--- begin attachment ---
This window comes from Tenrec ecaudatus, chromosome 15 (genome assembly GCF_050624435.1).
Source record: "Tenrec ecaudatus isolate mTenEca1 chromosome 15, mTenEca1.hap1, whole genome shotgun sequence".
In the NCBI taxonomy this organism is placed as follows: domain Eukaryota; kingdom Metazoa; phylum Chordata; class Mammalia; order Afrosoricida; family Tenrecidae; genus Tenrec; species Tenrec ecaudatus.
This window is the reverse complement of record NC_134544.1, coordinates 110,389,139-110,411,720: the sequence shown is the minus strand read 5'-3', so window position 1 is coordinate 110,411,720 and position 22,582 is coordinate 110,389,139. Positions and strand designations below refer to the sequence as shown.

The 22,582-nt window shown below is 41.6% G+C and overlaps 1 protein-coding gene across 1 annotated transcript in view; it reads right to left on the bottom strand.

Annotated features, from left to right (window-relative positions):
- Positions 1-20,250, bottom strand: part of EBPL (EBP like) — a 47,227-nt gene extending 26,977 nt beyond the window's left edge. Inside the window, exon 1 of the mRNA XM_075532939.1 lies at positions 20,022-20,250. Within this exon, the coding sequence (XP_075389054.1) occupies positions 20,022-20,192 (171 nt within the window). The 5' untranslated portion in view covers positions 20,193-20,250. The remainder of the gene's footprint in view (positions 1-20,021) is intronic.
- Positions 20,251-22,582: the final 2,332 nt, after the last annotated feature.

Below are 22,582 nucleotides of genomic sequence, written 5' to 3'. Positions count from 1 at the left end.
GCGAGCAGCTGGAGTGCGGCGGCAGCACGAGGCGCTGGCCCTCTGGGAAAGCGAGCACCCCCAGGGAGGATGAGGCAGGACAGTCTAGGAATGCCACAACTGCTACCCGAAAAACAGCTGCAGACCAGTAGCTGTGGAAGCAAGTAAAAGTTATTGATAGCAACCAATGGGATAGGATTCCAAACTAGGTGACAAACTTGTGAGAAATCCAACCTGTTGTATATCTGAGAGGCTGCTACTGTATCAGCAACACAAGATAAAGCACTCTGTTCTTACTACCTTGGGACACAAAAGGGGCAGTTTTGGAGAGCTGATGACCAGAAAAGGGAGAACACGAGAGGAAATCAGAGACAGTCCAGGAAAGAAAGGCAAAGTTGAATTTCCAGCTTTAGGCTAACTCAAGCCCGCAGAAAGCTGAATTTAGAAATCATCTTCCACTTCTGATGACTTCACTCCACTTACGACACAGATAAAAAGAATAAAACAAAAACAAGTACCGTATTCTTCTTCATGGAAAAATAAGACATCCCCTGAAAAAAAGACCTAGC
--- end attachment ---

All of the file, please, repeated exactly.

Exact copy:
This window comes from Tenrec ecaudatus, chromosome 15 (genome assembly GCF_050624435.1).
Source record: "Tenrec ecaudatus isolate mTenEca1 chromosome 15, mTenEca1.hap1, whole genome shotgun sequence".
In the NCBI taxonomy this organism is placed as follows: domain Eukaryota; kingdom Metazoa; phylum Chordata; class Mammalia; order Afrosoricida; family Tenrecidae; genus Tenrec; species Tenrec ecaudatus.
This window is the reverse complement of record NC_134544.1, coordinates 110,389,139-110,411,720: the sequence shown is the minus strand read 5'-3', so window position 1 is coordinate 110,411,720 and position 22,582 is coordinate 110,389,139. Positions and strand designations below refer to the sequence as shown.

The 22,582-nt window shown below is 41.6% G+C and overlaps 1 protein-coding gene across 1 annotated transcript in view; it reads right to left on the bottom strand.

Annotated features, from left to right (window-relative positions):
- Positions 1-20,250, bottom strand: part of EBPL (EBP like) — a 47,227-nt gene extending 26,977 nt beyond the window's left edge. Inside the window, exon 1 of the mRNA XM_075532939.1 lies at positions 20,022-20,250. Within this exon, the coding sequence (XP_075389054.1) occupies positions 20,022-20,192 (171 nt within the window). The 5' untranslated portion in view covers positions 20,193-20,250. The remainder of the gene's footprint in view (positions 1-20,021) is intronic.
- Positions 20,251-22,582: the final 2,332 nt, after the last annotated feature.

Below are 22,582 nucleotides of genomic sequence, written 5' to 3'. Positions count from 1 at the left end.
GCGAGCAGCTGGAGTGCGGCGGCAGCACGAGGCGCTGGCCCTCTGGGAAAGCGAGCACCCCCAGGGAGGATGAGGCAGGACAGTCTAGGAATGCCACAACTGCTACCCGAAAAACAGCTGCAGACCAGTAGCTGTGGAAGCAAGTAAAAGTTATTGATAGCAACCAATGGGATAGGATTCCAAACTAGGTGACAAACTTGTGAGAAATCCAACCTGTTGTATATCTGAGAGGCTGCTACTGTATCAGCAACACAAGATAAAGCACTCTGTTCTTACTACCTTGGGACACAAAAGGGGCAGTTTTGGAGAGCTGATGACCAGAAAAGGGAGAACACGAGAGGAAATCAGAGACAGTCCAGGAAAGAAAGGCAAAGTTGAATTTCCAGCTTTAGGCTAACTCAAGCCCGCAGAAAGCTGAATTTAGAAATCATCTTCCACTTCTGATGACTTCACTCCACTTACGACACAGATAAAAAGAATAAAACAAAAACAAGTACCGTATTCTTCTTCATGGAAAAATAAGACATCCCCTGAAAAAAAGACCTAGC